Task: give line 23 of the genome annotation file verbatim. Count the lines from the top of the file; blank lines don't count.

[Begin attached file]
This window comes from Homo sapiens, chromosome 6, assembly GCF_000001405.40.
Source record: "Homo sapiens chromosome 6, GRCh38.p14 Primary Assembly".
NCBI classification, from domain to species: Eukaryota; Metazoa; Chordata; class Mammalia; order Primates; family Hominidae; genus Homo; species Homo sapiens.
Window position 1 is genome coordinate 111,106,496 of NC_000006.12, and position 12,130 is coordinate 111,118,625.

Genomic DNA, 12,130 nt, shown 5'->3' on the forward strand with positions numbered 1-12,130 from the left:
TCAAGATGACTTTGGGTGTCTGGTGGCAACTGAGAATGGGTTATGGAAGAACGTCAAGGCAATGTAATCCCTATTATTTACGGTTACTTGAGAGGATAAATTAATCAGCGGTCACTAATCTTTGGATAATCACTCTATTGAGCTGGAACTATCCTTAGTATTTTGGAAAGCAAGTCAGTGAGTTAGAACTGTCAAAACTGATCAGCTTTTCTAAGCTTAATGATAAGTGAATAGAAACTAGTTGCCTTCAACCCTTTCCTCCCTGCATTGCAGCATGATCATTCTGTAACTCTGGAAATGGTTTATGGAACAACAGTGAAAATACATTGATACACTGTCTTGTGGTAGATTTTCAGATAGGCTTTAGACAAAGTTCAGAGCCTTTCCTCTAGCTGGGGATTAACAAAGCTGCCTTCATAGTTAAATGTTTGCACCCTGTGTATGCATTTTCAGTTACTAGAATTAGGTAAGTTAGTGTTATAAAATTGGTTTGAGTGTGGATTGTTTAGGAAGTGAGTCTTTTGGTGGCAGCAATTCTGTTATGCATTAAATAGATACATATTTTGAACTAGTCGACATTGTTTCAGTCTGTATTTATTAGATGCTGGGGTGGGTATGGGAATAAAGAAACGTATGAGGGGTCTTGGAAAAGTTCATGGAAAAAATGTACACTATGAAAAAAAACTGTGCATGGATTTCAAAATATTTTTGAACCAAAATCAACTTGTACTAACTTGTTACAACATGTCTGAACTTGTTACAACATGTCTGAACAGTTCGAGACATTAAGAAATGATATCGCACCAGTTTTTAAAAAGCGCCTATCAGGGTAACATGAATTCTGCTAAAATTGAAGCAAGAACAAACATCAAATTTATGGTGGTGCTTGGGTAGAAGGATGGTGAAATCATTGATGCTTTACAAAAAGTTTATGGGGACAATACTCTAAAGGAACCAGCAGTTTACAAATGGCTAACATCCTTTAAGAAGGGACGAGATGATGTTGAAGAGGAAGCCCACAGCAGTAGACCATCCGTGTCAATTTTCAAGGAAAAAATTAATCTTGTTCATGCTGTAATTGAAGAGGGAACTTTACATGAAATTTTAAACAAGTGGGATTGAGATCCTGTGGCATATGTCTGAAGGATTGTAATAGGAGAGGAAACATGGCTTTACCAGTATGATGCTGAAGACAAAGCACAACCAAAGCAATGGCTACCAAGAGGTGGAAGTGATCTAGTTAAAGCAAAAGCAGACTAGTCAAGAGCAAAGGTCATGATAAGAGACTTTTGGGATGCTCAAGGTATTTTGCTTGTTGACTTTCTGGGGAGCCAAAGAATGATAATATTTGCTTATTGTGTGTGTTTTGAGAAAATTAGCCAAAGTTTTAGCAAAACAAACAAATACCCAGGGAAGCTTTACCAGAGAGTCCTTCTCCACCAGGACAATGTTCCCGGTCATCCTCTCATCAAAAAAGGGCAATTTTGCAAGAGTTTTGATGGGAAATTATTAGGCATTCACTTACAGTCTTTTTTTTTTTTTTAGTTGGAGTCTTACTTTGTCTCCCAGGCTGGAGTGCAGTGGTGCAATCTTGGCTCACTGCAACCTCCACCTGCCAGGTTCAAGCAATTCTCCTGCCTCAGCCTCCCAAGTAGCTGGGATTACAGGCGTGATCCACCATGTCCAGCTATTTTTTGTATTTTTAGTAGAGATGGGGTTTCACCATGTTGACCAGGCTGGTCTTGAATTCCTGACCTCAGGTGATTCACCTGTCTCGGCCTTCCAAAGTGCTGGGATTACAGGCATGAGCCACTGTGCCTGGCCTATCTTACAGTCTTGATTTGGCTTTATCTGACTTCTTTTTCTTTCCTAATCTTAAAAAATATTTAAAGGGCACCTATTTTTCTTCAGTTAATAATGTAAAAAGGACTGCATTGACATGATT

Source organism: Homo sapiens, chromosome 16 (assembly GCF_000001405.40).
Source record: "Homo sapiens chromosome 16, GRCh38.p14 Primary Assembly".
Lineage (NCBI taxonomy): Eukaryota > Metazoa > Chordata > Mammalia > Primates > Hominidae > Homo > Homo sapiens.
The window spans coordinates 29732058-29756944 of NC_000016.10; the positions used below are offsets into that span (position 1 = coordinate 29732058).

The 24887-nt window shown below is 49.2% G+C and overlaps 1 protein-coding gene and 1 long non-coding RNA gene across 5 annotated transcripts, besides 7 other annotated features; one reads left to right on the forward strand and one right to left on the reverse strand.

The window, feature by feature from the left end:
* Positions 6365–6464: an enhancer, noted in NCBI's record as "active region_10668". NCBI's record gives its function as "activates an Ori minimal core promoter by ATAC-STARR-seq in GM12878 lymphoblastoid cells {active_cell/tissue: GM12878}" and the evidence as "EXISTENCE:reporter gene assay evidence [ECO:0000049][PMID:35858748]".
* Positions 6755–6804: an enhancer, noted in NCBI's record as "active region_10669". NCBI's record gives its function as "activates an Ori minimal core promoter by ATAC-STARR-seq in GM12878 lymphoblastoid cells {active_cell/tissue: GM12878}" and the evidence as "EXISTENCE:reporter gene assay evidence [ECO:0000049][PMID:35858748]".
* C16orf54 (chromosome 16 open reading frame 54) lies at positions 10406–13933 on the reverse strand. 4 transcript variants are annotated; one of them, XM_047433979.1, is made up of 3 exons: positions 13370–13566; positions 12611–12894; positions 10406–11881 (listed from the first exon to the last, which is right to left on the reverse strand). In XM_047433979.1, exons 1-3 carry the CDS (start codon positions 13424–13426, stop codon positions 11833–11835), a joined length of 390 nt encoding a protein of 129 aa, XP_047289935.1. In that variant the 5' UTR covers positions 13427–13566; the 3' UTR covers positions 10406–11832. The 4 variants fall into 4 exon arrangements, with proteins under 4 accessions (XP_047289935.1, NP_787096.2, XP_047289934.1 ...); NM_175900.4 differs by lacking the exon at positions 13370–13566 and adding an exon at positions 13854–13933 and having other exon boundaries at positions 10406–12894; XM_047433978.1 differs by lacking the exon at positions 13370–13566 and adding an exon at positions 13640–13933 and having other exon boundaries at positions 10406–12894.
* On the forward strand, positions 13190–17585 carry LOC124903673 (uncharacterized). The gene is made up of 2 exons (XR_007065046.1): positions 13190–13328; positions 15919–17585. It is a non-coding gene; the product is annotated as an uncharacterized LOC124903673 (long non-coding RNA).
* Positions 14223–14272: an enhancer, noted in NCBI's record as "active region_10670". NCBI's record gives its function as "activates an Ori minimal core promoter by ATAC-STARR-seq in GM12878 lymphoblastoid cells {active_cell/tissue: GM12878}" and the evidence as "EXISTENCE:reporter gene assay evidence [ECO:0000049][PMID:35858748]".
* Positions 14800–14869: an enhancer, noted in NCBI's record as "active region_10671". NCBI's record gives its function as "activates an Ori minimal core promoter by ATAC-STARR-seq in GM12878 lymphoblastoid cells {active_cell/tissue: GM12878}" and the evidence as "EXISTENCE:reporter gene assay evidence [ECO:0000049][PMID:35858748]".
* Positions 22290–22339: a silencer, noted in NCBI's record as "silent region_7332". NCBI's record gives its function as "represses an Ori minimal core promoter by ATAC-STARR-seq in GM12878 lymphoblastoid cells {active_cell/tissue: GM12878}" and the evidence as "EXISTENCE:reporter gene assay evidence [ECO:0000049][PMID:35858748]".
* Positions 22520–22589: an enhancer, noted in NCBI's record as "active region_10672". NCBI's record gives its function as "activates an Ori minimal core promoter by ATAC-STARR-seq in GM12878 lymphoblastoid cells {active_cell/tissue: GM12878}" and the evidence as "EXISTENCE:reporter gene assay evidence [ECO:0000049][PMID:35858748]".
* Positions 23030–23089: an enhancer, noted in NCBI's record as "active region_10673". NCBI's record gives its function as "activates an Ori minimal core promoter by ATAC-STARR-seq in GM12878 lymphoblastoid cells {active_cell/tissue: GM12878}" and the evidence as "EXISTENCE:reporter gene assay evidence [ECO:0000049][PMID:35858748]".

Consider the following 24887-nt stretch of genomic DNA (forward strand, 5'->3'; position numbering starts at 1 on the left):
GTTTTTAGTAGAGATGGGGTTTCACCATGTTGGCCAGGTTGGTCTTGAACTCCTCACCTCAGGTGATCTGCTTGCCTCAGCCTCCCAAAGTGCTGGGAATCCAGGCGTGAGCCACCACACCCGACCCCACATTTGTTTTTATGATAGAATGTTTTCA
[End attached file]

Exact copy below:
GTTTTTAGTAGAGATGGGGTTTCACCATGTTGGCCAGGTTGGTCTTGAACTCCTCACCTCAGGTGATCTGCTTGCCTCAGCCTCCCAAAGTGCTGGGAATCCAGGCGTGAGCCACCACACCCGACCCCACATTTGTTTTTATGATAGAATGTTTTCA